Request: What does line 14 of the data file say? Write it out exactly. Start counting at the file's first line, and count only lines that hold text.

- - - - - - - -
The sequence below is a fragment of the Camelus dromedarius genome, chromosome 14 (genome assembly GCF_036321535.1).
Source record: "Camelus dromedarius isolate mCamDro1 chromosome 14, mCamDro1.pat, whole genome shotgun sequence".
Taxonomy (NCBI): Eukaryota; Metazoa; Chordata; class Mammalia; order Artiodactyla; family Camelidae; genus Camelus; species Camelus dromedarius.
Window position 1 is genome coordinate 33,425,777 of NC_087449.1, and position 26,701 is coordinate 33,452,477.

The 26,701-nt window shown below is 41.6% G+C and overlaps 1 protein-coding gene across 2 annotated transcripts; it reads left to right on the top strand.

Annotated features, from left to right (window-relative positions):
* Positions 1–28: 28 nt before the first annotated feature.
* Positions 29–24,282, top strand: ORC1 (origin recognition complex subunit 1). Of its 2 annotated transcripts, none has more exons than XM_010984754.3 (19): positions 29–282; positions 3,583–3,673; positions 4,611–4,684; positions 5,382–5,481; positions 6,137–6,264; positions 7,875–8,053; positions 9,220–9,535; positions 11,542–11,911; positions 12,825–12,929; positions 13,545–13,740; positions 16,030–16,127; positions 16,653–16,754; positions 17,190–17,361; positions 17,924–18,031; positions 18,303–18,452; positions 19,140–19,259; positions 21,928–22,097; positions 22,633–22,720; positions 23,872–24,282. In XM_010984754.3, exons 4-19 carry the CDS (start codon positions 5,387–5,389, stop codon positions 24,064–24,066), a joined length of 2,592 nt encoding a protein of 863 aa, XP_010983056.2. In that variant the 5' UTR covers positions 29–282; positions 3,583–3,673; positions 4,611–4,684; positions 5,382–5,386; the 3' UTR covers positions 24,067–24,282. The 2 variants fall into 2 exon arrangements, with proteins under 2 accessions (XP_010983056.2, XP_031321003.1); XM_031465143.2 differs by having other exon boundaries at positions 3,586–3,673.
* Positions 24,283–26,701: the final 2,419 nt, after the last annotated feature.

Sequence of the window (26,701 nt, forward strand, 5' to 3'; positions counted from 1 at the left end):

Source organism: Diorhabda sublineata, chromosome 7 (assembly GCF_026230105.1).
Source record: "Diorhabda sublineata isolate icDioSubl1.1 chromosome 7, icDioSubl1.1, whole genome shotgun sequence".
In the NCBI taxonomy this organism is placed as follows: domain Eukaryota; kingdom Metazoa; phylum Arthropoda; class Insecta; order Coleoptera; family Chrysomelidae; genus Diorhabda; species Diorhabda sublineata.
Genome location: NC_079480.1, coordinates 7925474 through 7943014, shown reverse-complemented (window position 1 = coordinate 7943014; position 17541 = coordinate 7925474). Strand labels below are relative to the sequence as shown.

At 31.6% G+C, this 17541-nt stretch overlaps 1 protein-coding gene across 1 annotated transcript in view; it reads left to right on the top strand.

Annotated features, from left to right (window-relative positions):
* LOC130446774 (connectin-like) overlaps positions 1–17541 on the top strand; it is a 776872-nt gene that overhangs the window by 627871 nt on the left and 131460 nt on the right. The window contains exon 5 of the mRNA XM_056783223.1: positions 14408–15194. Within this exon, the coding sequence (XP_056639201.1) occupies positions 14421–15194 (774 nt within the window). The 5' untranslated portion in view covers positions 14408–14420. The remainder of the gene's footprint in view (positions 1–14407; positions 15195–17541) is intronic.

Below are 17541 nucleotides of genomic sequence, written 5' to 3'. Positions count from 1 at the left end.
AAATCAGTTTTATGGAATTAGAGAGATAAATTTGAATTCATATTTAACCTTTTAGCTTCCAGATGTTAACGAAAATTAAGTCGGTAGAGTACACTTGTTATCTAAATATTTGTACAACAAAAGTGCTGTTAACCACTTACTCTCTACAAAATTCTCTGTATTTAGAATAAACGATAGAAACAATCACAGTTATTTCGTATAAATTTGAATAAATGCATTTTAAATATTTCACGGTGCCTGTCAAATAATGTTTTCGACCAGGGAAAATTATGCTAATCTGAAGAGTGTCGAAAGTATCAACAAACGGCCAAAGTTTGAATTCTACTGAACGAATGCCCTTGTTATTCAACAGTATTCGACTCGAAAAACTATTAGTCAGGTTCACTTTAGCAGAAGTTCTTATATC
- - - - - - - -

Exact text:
Genome location: NC_079480.1, coordinates 7925474 through 7943014, shown reverse-complemented (window position 1 = coordinate 7943014; position 17541 = coordinate 7925474). Strand labels below are relative to the sequence as shown.